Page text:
Have No Fear
By Michael Stahl
What posts would “work?”
As I wrote in my last entry, my social media manager baptism was by fire—a four-alarm blaze actually, for Narratively’s most popular story to date was published on my first full day on the job. (It was a “Where are they now?” kind of story on the kids from the film Kids that actually crashed the main page.) Hootsuite more resembled the Matrix upon Keanu’s first viewing, and I found myself blindly favoriting, reposting, and retweeting anything I thought remotely worthy. When the smoke lifted, I actually had to begin plotting and strategizing, a much slower and drawn out process compared to the chaotic clicking of that day one.
Some norms for the social media networks of Narratively, like plugging the feature, had already been established by my predecessor, but I was still free to “make it my own.” And with the prospect of up to five Facebook posts a day needing to be concocted, I had plenty of opportunities to fail, even when I was finding “success.”
For instance, I posted a silly captioned photo of a guy being asked what his favorite thing about New York City was. His answer was “The giant Toys-R-Us.” It got plenty of Likes and Facebook told me the reach was relatively high. I posted it because it was funny and it was about Narratively’s hometown, but, before long, I began to realize that pictures of that nature didn’t belong on their particular social media (nor did so many exclamation points). In this world of Lolcats, it’s easy to slip into a routine of go funny, go loud all the time. But, with every post, you are shaping the brand of your client, so the tone is of optimum importance.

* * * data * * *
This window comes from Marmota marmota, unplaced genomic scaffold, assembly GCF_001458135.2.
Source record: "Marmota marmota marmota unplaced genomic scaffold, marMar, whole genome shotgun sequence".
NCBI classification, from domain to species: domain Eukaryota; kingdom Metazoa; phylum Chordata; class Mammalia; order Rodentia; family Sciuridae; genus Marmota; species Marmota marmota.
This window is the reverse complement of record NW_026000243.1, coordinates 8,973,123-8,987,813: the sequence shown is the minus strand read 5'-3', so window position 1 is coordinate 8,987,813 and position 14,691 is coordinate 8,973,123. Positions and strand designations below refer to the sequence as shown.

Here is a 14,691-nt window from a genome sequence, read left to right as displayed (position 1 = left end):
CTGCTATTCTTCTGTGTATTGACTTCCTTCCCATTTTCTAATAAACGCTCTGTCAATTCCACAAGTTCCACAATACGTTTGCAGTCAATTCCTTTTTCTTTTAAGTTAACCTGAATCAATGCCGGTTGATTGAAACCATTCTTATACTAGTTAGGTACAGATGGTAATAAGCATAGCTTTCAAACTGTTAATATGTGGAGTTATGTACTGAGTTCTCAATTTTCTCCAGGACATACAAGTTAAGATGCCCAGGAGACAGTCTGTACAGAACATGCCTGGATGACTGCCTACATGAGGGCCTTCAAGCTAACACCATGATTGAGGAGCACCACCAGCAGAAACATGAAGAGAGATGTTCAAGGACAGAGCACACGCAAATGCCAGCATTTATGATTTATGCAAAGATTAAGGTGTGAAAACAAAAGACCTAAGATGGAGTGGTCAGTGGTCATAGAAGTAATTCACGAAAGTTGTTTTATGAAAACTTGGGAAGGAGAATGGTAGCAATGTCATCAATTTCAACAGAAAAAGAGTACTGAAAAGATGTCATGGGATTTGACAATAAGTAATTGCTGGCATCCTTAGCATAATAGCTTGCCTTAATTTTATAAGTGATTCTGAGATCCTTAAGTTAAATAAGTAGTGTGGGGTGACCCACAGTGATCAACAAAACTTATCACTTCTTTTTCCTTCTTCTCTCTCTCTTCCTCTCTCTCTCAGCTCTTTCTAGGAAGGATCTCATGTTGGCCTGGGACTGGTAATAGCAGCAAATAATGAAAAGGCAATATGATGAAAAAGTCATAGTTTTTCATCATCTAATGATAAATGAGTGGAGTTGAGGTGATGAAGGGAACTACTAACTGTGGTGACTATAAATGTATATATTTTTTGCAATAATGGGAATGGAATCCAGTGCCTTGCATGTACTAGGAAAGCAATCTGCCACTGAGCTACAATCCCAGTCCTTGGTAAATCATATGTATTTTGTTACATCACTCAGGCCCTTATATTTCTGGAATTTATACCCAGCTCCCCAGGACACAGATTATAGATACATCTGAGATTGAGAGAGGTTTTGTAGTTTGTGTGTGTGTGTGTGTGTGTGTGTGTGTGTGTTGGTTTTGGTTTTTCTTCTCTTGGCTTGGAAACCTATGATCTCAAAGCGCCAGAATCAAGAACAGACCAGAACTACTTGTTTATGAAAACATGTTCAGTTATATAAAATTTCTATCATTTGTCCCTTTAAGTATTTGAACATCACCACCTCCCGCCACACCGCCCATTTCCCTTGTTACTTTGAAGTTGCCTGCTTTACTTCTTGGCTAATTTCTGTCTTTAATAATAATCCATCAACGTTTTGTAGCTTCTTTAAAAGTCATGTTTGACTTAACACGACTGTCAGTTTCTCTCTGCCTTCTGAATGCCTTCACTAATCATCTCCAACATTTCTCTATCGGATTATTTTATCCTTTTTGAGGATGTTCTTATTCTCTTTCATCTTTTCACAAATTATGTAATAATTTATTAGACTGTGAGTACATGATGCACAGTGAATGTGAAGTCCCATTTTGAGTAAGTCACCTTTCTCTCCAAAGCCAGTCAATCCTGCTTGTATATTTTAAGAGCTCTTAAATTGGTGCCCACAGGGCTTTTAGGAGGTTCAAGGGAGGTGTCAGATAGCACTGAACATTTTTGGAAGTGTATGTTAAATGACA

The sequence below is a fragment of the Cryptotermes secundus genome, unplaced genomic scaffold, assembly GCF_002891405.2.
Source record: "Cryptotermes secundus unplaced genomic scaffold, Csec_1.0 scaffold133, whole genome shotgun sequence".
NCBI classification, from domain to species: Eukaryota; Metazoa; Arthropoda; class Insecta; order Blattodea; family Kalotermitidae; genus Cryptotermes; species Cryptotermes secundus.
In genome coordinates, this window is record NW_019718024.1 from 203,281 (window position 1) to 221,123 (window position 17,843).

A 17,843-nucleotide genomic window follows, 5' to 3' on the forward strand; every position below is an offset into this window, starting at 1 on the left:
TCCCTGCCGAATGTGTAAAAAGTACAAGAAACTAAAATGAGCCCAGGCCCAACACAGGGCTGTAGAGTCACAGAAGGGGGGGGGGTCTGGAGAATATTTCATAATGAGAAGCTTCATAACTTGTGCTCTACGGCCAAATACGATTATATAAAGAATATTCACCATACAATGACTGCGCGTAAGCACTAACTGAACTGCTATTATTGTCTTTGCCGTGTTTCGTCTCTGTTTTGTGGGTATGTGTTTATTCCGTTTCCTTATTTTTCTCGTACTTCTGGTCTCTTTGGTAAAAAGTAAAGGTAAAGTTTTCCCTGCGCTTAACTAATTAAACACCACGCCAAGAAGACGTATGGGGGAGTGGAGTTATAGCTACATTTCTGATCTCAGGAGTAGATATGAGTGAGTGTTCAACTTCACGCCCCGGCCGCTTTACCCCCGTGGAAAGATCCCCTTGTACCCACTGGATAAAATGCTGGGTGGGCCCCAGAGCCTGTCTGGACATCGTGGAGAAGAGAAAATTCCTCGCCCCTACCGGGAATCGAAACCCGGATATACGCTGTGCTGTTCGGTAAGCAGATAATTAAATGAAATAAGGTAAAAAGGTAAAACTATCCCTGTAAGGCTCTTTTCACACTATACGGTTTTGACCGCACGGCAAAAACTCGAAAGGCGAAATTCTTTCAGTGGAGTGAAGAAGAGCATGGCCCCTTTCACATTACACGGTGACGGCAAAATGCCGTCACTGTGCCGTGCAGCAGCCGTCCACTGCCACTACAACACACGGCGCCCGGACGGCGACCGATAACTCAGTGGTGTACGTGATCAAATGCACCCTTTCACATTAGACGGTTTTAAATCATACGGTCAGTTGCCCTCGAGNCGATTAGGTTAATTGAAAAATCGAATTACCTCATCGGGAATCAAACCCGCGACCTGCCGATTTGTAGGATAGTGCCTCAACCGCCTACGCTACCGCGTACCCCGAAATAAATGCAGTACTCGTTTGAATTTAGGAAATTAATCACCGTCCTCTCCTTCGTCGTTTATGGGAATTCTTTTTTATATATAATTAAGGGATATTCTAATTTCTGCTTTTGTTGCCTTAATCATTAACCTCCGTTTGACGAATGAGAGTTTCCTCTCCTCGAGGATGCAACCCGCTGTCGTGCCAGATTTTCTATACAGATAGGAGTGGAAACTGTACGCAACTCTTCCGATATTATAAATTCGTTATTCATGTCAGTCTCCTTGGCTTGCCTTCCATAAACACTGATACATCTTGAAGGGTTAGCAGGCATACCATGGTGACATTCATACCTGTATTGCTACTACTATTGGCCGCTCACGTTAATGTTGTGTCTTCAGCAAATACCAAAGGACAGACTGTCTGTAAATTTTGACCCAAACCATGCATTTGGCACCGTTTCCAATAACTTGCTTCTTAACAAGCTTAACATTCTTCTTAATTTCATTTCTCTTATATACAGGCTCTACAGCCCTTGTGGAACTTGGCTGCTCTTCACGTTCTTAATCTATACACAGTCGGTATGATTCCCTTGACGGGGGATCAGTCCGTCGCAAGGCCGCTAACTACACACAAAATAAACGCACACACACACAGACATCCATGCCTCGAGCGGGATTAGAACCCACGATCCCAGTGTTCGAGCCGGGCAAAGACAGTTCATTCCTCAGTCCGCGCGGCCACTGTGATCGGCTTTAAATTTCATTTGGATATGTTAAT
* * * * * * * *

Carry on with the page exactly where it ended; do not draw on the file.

Over the course of time, I began to realize that simple, powerful photos worked best. This became apparent when I posted a photo titled “New York City” that I found on Tumblr. It was actually a picture of a red dress, air-drying on a fire escape attached to a deep purple-bricked apartment building. It reached more than double the number of the Toys-R-Us meme, as did the photos of old New York City from when it still looked like “a John Carpenter movie,” as I captioned. Why were these outperforming so many others? Probably because good, serious photography was one of the things Narratively does well anyway, so their followers were already looking in their direction for such content, even on social media. So, I was perpetuating their brand, while still trusting my own eye.
When you’ve a new client, the proper tone takes time to nail down. Make this clear to them when you pitch yourself and your services. Sometimes the analytics will tell you when something has fallen flat, but, really, the reach or Likes of an individual post shouldn’t tell you much. Your strategy should come about based on extensive statistics that span weeks and months, not to mention discussions over coffee with your employer. It is their responsibility to communicate with you how they want to be branded and, hopefully, they will be supportive as you go through the rigors of trying new things that will, initially, inevitably, render but mixed results.
Michael Stahl is a journalist, social media manager and strategist. Hailing from Astoria, his articles have appeared on the websites Narratively, Medium, Musee Magazine, The Books They Gave Me, and Sugar ‘N’ Thunder. You can find all of his work and contact information on his website www.thedefacedwrittenword.com. Follow him on Twitter @MichaelRStahl.